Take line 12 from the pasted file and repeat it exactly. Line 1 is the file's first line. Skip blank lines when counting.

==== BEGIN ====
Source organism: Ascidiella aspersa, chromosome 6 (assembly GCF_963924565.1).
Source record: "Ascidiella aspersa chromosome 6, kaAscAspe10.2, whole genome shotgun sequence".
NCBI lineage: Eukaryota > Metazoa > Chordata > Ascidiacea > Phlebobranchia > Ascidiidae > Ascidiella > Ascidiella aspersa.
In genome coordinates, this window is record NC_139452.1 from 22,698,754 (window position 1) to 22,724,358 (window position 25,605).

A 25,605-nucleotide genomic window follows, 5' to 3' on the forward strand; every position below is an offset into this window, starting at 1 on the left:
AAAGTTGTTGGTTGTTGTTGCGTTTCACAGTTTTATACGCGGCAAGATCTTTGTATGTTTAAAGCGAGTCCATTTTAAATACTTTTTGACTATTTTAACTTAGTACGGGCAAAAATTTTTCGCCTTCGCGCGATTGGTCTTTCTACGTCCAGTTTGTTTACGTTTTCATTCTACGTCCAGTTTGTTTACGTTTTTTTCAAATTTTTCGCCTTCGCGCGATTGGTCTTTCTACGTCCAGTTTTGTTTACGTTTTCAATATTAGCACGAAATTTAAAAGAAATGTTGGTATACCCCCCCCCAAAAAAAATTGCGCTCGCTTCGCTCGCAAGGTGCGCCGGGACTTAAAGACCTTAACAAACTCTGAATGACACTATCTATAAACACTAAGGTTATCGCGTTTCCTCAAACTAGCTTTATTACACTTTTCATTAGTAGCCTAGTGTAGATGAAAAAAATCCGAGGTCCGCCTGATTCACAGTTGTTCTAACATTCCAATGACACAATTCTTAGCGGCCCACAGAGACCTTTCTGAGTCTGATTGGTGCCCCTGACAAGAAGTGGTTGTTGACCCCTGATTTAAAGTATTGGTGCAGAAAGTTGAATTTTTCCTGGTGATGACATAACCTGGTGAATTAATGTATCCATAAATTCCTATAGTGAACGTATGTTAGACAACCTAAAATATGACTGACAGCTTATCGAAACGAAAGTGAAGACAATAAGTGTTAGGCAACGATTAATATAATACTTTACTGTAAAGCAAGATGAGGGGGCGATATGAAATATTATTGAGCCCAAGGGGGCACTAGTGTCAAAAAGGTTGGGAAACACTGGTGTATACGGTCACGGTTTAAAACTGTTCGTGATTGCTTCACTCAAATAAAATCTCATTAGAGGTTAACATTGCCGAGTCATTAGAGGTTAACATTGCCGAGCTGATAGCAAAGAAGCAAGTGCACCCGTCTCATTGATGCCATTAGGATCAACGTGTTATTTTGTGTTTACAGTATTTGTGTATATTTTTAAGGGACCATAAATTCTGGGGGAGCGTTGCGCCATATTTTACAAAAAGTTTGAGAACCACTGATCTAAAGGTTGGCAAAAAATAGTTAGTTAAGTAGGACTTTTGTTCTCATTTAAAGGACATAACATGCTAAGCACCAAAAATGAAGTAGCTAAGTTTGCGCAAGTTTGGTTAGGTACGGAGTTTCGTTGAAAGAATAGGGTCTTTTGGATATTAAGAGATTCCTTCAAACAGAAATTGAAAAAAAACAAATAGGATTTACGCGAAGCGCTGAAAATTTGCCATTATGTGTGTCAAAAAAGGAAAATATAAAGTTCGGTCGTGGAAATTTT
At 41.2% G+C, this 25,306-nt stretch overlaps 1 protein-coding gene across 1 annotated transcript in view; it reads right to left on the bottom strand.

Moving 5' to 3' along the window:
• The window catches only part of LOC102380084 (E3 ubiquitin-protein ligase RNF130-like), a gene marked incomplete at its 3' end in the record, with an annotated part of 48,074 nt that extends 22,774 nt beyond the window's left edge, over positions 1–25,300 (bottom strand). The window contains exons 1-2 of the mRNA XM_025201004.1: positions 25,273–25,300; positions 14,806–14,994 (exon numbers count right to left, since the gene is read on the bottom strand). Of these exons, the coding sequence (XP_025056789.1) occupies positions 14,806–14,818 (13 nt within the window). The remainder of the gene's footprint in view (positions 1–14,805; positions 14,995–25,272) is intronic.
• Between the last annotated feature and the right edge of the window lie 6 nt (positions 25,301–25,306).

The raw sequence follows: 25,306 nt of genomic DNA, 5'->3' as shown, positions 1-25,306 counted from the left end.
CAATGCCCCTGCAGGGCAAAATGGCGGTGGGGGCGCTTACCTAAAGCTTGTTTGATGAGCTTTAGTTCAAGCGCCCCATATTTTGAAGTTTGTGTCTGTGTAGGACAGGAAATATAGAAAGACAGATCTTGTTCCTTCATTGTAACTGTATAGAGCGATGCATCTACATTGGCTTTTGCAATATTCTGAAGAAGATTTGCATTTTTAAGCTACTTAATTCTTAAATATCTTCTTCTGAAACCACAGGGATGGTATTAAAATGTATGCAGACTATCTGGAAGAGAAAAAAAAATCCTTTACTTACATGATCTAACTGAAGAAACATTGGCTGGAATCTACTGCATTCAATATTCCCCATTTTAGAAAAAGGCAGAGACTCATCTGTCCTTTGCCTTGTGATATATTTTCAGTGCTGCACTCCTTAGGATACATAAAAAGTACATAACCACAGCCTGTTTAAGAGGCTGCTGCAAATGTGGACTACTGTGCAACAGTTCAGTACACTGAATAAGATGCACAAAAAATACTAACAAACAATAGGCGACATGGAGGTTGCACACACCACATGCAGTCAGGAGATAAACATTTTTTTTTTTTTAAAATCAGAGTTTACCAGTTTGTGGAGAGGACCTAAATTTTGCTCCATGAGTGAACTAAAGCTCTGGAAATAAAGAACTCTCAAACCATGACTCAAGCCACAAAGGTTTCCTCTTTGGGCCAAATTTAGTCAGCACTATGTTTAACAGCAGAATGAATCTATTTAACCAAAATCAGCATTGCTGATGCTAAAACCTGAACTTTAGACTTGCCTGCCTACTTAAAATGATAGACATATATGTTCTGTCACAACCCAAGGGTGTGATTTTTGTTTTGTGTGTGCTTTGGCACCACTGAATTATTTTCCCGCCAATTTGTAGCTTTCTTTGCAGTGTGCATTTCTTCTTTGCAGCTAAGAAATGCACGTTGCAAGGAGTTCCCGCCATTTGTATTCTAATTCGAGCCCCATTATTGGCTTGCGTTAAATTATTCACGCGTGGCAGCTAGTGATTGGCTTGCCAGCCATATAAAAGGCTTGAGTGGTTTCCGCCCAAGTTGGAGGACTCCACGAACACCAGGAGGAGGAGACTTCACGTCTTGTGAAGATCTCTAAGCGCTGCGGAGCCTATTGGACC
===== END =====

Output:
CAATGCCCCTGCAGGGCAAAATGGCGGTGGGGGCGCTTACCTAAAGCTTGTTTGATGAGCTTTAGTTCAAGCGCCCCATATTTTGAAGTTTGTGTCTGTGTAGGACAGGAAATATAGAAAGACAGATCTTGTTCCTTCATTGTAACTGTATAGAGCGATGCATCTACATTGGCTTTTGCAATATTCTGAAGAAGATTTGCATTTTTAAGCTACTTAATTCTTAAATATCTTCTTCTGAAACCACAGGGATGGTATTAAAATGTATGCAGACTATCTGGAAGAGAAAAAAAAATCCTTTACTTACATGATCTAACTGAAGAAACATTGGCTGGAATCTACTGCATTCAATATTCCCCATTTTAGAAAAAGGCAGAGACTCATCTGTCCTTTGCCTTGTGATATATTTTCAGTGCTGCACTCCTTAGGATACATAAAAAGTACATAACCACAGCCTGTTTAAGAGGCTGCTGCAAATGTGGACTACTGTGCAACAGTTCAGTACACTGAATAAGATGCACAAAAAATACTAACAAACAATAGGCGACATGGAGGTTGCACACACCACATGCAGTCAGGAGATAAACATTTTTTTTTTTTTAAAATCAGAGTTTACCAGTTTGTGGAGAGGACCTAAATTTTGCTCCATGAGTGAACTAAAGCTCTGGAAATAAAGAACTCTCAAACCATGACTCAAGCCACAAAGGTTTCCTCTTTGGGCCAAATTTAGTCAGCACTATGTTTAACAGCAGAATGAATCTATTTAACCAAAATCAGCATTGCTGATGCTAAAACCTGAACTTTAGACTTGCCTGCCTACTTAAAATGATAGACATATATGTTCTGTCACAACCCAAGGGTGTGATTTTTGTTTTGTGTGTGCTTTGGCACCACTGAATTATTTTCCCGCCAATTTGTAGCTTTCTTTGCAGTGTGCATTTCTTCTTTGCAGCTAAGAAATGCACGTTGCAAGGAGTTCCCGCCATTTGTATTCTAATTCGAGCCCCATTATTGGCTTGCGTTAAATTATTCACGCGTGGCAGCTAGTGATTGGCTTGCCAGCCATATAAAAGGCTTGAGTGGTTTCCGCCCAAGTTGGAGGACTCCACGAACACCAGGAGGAGGAGACTTCACGTCTTGTGAAGATCTCTAAGCGCTGCGGAGCCTATTGGACC